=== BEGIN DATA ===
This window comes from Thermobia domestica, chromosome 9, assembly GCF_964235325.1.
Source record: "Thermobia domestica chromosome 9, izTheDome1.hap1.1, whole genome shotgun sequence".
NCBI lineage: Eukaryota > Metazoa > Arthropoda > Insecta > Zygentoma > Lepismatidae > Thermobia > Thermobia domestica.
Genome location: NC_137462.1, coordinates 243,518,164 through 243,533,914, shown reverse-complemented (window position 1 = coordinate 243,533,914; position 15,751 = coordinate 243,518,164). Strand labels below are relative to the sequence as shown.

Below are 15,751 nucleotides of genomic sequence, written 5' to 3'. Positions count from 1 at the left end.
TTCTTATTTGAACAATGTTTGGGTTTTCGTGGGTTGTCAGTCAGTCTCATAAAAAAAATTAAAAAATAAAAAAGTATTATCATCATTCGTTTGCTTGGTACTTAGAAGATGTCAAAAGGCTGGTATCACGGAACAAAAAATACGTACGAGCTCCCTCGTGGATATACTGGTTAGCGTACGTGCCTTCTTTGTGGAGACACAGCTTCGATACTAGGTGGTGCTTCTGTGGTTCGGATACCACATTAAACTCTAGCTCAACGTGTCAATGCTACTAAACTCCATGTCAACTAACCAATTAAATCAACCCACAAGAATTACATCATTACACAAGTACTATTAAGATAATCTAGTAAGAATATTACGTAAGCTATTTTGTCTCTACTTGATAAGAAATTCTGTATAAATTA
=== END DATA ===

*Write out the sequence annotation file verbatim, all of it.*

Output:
This window comes from Thermobia domestica, chromosome 9, assembly GCF_964235325.1.
Source record: "Thermobia domestica chromosome 9, izTheDome1.hap1.1, whole genome shotgun sequence".
NCBI lineage: Eukaryota > Metazoa > Arthropoda > Insecta > Zygentoma > Lepismatidae > Thermobia > Thermobia domestica.
Genome location: NC_137462.1, coordinates 243,518,164 through 243,533,914, shown reverse-complemented (window position 1 = coordinate 243,533,914; position 15,751 = coordinate 243,518,164). Strand labels below are relative to the sequence as shown.

Below are 15,751 nucleotides of genomic sequence, written 5' to 3'. Positions count from 1 at the left end.
TTCTTATTTGAACAATGTTTGGGTTTTCGTGGGTTGTCAGTCAGTCTCATAAAAAAAATTAAAAAATAAAAAAGTATTATCATCATTCGTTTGCTTGGTACTTAGAAGATGTCAAAAGGCTGGTATCACGGAACAAAAAATACGTACGAGCTCCCTCGTGGATATACTGGTTAGCGTACGTGCCTTCTTTGTGGAGACACAGCTTCGATACTAGGTGGTGCTTCTGTGGTTCGGATACCACATTAAACTCTAGCTCAACGTGTCAATGCTACTAAACTCCATGTCAACTAACCAATTAAATCAACCCACAAGAATTACATCATTACACAAGTACTATTAAGATAATCTAGTAAGAATATTACGTAAGCTATTTTGTCTCTACTTGATAAGAAATTCTGTATAAATTA